By a News Reporter-Staff News Editor at Biotech Week -- Investigators discuss new findings in Inverse Kinematics. According to news reporting originating in Columbia, Missouri, by NewsRx journalists, research stated, "Knowledge of the forces acting on musculoskeletal joint tissues during movement benefits tissue engineering, artificial joint replacement, and our understanding of ligament and cartilage injury. Computational models can be used to predict these internal forces, but musculoskeletal models that simultaneously calculate muscle force and the resulting loading on joint structures are rare."
The news reporters obtained a quote from the research from the University of Missouri, "This study used publicly available gait, skeletal geometry, and instrumented prosthetic knee loading data [11 to evaluate muscle driven forward dynamics simulations of walking. Inputs to the simulation were measured kinematics and outputs included muscle, ground reaction, ligament, and joint contact forces. A full body musculoskeletal model with subject specific lower extremity geometries was developed in the multibody framework. A compliant contact was defined between the prosthetic femoral component and tibia insert geometries. Ligament structures were modeled with a nonlinear force strain relationship. The model included 45 muscles on the right lower leg. During forward dynamics simulations a feedback control scheme calculated muscle forces using the error signal between the current muscle lengths and the lengths recorded during inverse kinematics simulations. Predicted tibio-femoral contact force, ground reaction forces, and muscle forces were compared to experimental measurements for six different gait trials using three different gait types (normal, trunk sway, and medial thrust). The mean average deviation (MAD) and root mean square deviation (RMSD) over one gait cycle are reported. The muscle driven forward dynamics simulations were computationally efficient and consistently reproduced the inverse kinematics motion. The forward simulations also predicted total knee contact forces (166 N< MAD < 404 N, 212 N< RMSD < 448 N) and vertical ground reaction forces (66 N< MAD < 90 N, 97 N< RMSD < 128 N) well within 28% and 16% of experimental loads, respectively. However the simplified muscle length feedback control scheme did not realistically represent physiological motor control patterns during gait."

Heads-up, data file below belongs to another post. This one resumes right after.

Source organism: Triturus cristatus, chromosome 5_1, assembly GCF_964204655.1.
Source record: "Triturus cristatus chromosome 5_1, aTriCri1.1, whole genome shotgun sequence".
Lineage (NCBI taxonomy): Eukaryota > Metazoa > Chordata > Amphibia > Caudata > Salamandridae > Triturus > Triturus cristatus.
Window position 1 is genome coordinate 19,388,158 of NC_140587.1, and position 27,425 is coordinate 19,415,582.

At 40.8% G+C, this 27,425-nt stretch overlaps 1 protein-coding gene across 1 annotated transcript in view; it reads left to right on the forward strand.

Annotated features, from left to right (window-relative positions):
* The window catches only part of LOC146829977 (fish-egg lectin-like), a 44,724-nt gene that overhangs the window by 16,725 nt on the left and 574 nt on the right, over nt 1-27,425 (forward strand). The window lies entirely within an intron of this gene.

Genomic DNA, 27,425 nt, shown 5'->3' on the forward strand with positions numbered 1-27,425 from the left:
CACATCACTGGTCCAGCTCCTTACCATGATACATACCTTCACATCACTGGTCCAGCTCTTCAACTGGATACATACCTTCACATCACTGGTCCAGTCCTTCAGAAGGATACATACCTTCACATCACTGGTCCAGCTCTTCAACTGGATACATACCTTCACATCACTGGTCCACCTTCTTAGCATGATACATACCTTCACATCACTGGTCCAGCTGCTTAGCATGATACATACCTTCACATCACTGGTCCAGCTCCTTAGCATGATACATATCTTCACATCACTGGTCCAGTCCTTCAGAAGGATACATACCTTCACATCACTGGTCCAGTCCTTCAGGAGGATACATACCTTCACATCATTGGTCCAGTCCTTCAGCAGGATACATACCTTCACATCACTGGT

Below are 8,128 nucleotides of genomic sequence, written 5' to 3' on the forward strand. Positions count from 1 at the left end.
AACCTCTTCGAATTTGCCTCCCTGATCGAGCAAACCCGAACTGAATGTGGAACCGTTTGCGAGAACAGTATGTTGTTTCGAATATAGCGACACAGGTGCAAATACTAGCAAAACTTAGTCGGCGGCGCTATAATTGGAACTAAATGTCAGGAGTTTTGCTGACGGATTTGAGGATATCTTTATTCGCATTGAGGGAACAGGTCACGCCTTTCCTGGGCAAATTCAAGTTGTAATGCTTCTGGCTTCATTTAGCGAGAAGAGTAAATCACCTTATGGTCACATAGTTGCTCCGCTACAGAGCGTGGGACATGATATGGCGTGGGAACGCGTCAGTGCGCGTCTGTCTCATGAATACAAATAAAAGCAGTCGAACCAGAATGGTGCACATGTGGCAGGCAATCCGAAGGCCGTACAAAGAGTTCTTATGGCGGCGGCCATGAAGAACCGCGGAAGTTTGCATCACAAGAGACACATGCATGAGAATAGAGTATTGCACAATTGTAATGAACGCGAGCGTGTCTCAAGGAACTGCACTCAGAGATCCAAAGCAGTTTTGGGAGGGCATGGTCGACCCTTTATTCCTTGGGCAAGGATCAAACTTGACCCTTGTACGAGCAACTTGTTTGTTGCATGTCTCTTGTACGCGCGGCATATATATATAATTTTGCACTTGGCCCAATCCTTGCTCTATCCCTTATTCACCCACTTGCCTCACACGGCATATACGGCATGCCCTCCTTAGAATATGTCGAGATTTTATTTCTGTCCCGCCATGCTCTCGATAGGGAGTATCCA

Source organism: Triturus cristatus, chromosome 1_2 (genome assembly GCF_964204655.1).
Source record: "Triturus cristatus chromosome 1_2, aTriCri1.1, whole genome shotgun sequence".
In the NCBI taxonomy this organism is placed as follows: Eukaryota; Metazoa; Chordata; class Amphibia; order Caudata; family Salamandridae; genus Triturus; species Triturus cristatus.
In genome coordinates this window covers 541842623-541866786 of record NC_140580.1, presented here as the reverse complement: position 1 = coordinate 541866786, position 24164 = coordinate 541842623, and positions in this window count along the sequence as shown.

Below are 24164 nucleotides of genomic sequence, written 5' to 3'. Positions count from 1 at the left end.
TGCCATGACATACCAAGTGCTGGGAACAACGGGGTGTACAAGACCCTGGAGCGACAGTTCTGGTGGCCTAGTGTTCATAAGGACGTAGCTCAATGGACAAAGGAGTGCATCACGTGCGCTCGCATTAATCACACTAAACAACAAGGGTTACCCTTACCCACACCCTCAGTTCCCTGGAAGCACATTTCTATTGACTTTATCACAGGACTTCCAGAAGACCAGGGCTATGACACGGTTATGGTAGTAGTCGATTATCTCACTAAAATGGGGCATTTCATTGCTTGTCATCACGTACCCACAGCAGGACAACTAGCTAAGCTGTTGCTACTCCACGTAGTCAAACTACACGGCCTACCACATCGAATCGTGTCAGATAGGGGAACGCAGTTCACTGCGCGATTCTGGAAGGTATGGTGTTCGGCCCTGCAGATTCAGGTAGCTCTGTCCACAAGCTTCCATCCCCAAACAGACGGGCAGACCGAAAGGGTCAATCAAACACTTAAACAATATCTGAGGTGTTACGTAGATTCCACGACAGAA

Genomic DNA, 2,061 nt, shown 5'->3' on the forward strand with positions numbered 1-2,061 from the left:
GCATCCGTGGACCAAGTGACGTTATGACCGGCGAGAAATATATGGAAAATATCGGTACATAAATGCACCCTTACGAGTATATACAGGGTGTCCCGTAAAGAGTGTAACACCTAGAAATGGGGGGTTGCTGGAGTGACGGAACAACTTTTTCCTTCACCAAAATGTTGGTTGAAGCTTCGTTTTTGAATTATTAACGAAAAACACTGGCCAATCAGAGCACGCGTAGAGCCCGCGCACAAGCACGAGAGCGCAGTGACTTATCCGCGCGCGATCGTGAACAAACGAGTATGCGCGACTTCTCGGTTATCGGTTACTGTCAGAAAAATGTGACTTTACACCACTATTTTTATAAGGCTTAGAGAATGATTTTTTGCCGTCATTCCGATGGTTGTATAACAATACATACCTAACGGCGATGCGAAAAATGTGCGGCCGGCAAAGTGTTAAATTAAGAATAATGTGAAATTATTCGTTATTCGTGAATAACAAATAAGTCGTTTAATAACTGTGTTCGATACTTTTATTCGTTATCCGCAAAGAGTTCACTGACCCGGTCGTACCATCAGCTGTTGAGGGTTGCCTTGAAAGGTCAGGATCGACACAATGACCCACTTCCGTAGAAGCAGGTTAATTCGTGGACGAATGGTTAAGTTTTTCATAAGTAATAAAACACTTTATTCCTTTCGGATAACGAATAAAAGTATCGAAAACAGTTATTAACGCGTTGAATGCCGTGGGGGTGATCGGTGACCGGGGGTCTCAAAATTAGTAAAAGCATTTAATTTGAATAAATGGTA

According to the news reporters, the research concluded: "Consequently, the simulations did not accurately predict medial/lateral tibio-femoral force distribution and muscle activation timing."
For more information on this research see: Evaluation of a musculoskeletal model with prosthetic knee through six experimental gait trials. Medical Engineering & Physics, 2014;36(3):335-344. Medical Engineering & Physics can be contacted at: Elsevier Sci Ltd, The Boulevard, Langford Lane, Kidlington, Oxford OX5 1GB, Oxon, England. (Elsevier - www.elsevier.com; Medical Engineering & Physics - www.elsevier.com/wps/product/cws_home/30456)
Our news correspondents report that additional information may be obtained by contacting M. Kia, University of Missouri, Dept. of Orthopaed Surg, Columbia, MO 65211, United States. Additional authors for this research include A.P. Stylianou and T.M. Guess (see also Inverse Kinematics).
Keywords for this news article include: Columbia, Missouri, United States, Machine Learning, Inverse Kinematics, Emerging Technologies, North and Central America
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